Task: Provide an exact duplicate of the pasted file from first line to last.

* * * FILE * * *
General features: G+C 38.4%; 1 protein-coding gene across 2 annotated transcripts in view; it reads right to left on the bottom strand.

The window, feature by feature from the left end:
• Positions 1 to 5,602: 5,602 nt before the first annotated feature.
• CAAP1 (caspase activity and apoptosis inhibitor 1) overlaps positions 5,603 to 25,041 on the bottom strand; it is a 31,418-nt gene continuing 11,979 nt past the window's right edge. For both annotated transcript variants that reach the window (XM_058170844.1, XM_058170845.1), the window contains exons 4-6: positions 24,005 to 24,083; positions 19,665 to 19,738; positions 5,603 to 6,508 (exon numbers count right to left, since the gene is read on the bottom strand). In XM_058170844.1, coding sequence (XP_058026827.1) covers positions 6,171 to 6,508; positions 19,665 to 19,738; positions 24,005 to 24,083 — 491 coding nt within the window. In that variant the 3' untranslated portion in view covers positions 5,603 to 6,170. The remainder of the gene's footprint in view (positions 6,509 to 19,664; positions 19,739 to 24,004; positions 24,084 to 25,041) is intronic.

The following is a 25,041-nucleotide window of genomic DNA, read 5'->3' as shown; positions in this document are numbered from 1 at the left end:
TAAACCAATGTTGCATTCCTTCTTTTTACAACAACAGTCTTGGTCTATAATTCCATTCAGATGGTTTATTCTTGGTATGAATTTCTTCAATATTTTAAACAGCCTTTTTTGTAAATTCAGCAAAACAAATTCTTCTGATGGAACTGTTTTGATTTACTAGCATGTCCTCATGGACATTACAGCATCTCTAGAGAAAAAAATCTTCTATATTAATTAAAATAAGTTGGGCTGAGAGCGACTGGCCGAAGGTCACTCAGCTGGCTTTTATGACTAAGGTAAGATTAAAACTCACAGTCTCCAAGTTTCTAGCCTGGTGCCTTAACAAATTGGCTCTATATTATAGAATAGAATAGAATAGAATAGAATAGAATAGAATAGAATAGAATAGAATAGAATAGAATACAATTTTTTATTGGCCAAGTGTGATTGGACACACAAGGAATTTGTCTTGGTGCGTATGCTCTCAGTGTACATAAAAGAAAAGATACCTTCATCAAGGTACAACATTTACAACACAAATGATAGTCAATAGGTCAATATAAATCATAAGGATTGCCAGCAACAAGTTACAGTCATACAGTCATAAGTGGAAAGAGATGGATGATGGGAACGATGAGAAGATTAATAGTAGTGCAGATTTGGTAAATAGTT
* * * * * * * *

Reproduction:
General features: G+C 38.4%; 1 protein-coding gene across 2 annotated transcripts in view; it reads right to left on the bottom strand.

The window, feature by feature from the left end:
• Positions 1 to 5,602: 5,602 nt before the first annotated feature.
• CAAP1 (caspase activity and apoptosis inhibitor 1) overlaps positions 5,603 to 25,041 on the bottom strand; it is a 31,418-nt gene continuing 11,979 nt past the window's right edge. For both annotated transcript variants that reach the window (XM_058170844.1, XM_058170845.1), the window contains exons 4-6: positions 24,005 to 24,083; positions 19,665 to 19,738; positions 5,603 to 6,508 (exon numbers count right to left, since the gene is read on the bottom strand). In XM_058170844.1, coding sequence (XP_058026827.1) covers positions 6,171 to 6,508; positions 19,665 to 19,738; positions 24,005 to 24,083 — 491 coding nt within the window. In that variant the 3' untranslated portion in view covers positions 5,603 to 6,170. The remainder of the gene's footprint in view (positions 6,509 to 19,664; positions 19,739 to 24,004; positions 24,084 to 25,041) is intronic.

The following is a 25,041-nucleotide window of genomic DNA, read 5'->3' as shown; positions in this document are numbered from 1 at the left end:
TAAACCAATGTTGCATTCCTTCTTTTTACAACAACAGTCTTGGTCTATAATTCCATTCAGATGGTTTATTCTTGGTATGAATTTCTTCAATATTTTAAACAGCCTTTTTTGTAAATTCAGCAAAACAAATTCTTCTGATGGAACTGTTTTGATTTACTAGCATGTCCTCATGGACATTACAGCATCTCTAGAGAAAAAAATCTTCTATATTAATTAAAATAAGTTGGGCTGAGAGCGACTGGCCGAAGGTCACTCAGCTGGCTTTTATGACTAAGGTAAGATTAAAACTCACAGTCTCCAAGTTTCTAGCCTGGTGCCTTAACAAATTGGCTCTATATTATAGAATAGAATAGAATAGAATAGAATAGAATAGAATAGAATAGAATAGAATAGAATAGAATACAATTTTTTATTGGCCAAGTGTGATTGGACACACAAGGAATTTGTCTTGGTGCGTATGCTCTCAGTGTACATAAAAGAAAAGATACCTTCATCAAGGTACAACATTTACAACACAAATGATAGTCAATAGGTCAATATAAATCATAAGGATTGCCAGCAACAAGTTACAGTCATACAGTCATAAGTGGAAAGAGATGGATGATGGGAACGATGAGAAGATTAATAGTAGTGCAGATTTGGTAAATAGTT